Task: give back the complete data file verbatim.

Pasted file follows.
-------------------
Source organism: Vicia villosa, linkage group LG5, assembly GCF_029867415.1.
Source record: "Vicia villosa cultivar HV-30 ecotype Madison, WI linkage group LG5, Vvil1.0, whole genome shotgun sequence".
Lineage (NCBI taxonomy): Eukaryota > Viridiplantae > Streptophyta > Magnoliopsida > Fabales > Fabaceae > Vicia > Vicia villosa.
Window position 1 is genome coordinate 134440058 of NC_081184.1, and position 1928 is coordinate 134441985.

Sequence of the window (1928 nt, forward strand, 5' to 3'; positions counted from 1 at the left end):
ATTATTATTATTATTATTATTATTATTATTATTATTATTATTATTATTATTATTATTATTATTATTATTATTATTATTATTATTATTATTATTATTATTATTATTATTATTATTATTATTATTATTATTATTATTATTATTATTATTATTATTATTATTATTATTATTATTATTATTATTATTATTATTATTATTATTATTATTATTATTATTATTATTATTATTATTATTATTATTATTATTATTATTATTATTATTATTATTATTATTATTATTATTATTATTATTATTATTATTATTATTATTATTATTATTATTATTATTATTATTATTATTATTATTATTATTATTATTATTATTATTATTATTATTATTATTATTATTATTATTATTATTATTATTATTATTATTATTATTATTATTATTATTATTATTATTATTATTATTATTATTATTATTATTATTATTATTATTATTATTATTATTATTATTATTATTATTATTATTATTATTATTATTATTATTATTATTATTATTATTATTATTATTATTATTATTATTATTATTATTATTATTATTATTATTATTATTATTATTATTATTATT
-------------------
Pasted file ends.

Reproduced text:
Source organism: Vicia villosa, linkage group LG5, assembly GCF_029867415.1.
Source record: "Vicia villosa cultivar HV-30 ecotype Madison, WI linkage group LG5, Vvil1.0, whole genome shotgun sequence".
Lineage (NCBI taxonomy): Eukaryota > Viridiplantae > Streptophyta > Magnoliopsida > Fabales > Fabaceae > Vicia > Vicia villosa.
Window position 1 is genome coordinate 134440058 of NC_081184.1, and position 1928 is coordinate 134441985.

Sequence of the window (1928 nt, forward strand, 5' to 3'; positions counted from 1 at the left end):
ATTATTATTATTATTATTATTATTATTATTATTATTATTATTATTATTATTATTATTATTATTATTATTATTATTATTATTATTATTATTATTATTATTATTATTATTATTATTATTATTATTATTATTATTATTATTATTATTATTATTATTATTATTATTATTATTATTATTATTATTATTATTATTATTATTATTATTATTATTATTATTATTATTATTATTATTATTATTATTATTATTATTATTATTATTATTATTATTATTATTATTATTATTATTATTATTATTATTATTATTATTATTATTATTATTATTATTATTATTATTATTATTATTATTATTATTATTATTATTATTATTATTATTATTATTATTATTATTATTATTATTATTATTATTATTATTATTATTATTATTATTATTATTATTATTATTATTATTATTATTATTATTATTATTATTATTATTATTATTATTATTATTATTATTATTATTATTATTATTATTATTATTATTATTATTATTATTATTATTATTATTATTATTATTATTATTATTATTATTATTATTATTATTATTATTATTATTATTATTATTATTATT